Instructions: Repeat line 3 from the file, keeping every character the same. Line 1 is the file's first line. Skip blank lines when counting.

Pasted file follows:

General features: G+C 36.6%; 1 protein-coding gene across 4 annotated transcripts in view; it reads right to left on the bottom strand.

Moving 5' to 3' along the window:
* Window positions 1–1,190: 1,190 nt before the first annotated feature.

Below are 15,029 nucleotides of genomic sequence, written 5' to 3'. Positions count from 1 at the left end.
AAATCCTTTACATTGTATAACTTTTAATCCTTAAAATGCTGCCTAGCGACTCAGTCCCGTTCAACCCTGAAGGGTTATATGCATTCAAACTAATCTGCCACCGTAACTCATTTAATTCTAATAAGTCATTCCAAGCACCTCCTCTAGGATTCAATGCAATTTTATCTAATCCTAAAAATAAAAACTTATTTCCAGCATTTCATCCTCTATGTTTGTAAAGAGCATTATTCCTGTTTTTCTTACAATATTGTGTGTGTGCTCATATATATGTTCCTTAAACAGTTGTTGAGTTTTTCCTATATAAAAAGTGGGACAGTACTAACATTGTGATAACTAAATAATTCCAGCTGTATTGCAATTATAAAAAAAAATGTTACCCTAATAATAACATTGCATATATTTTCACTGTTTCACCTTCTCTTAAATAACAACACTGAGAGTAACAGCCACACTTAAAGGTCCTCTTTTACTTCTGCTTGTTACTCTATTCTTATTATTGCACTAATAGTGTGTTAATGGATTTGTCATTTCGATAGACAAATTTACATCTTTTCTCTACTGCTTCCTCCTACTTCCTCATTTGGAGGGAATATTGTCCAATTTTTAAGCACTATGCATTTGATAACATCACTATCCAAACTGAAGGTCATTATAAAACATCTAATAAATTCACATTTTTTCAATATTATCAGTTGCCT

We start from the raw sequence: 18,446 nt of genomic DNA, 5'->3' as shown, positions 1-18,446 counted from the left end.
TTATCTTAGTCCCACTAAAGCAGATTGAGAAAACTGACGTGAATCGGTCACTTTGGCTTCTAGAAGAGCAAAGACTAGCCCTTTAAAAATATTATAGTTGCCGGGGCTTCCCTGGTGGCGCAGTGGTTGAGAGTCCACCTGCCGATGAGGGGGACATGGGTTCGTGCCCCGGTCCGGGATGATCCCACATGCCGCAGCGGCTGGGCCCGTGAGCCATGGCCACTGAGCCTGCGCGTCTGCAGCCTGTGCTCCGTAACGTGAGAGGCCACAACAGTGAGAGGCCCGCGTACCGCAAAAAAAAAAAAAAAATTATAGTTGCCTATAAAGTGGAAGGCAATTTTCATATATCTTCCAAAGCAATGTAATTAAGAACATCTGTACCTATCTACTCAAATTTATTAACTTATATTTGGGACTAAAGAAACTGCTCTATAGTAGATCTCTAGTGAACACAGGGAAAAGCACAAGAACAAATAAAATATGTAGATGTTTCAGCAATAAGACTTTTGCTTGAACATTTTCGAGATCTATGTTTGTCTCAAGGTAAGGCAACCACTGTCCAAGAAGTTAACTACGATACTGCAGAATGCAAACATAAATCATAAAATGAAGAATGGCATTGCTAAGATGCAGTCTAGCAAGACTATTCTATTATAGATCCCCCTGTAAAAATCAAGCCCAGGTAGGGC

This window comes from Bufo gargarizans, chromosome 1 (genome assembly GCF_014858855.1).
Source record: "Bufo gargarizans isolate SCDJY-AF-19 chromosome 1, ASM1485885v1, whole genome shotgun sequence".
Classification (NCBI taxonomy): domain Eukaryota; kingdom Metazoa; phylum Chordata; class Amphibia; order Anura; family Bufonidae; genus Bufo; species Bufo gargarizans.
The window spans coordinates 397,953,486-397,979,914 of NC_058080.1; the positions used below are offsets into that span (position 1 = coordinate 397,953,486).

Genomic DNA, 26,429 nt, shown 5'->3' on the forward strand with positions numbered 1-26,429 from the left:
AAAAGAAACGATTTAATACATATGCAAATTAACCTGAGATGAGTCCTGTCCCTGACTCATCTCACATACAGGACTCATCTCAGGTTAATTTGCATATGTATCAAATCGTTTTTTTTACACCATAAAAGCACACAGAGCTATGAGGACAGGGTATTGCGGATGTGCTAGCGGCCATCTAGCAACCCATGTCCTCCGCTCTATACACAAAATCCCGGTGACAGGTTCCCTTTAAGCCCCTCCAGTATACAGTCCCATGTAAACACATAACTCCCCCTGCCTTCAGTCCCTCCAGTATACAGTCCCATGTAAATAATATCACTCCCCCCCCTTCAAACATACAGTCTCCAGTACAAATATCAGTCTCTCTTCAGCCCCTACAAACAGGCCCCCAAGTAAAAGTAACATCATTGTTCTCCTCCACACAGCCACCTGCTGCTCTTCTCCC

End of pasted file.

* Window positions 1–1,190: 1,190 nt before the first annotated feature.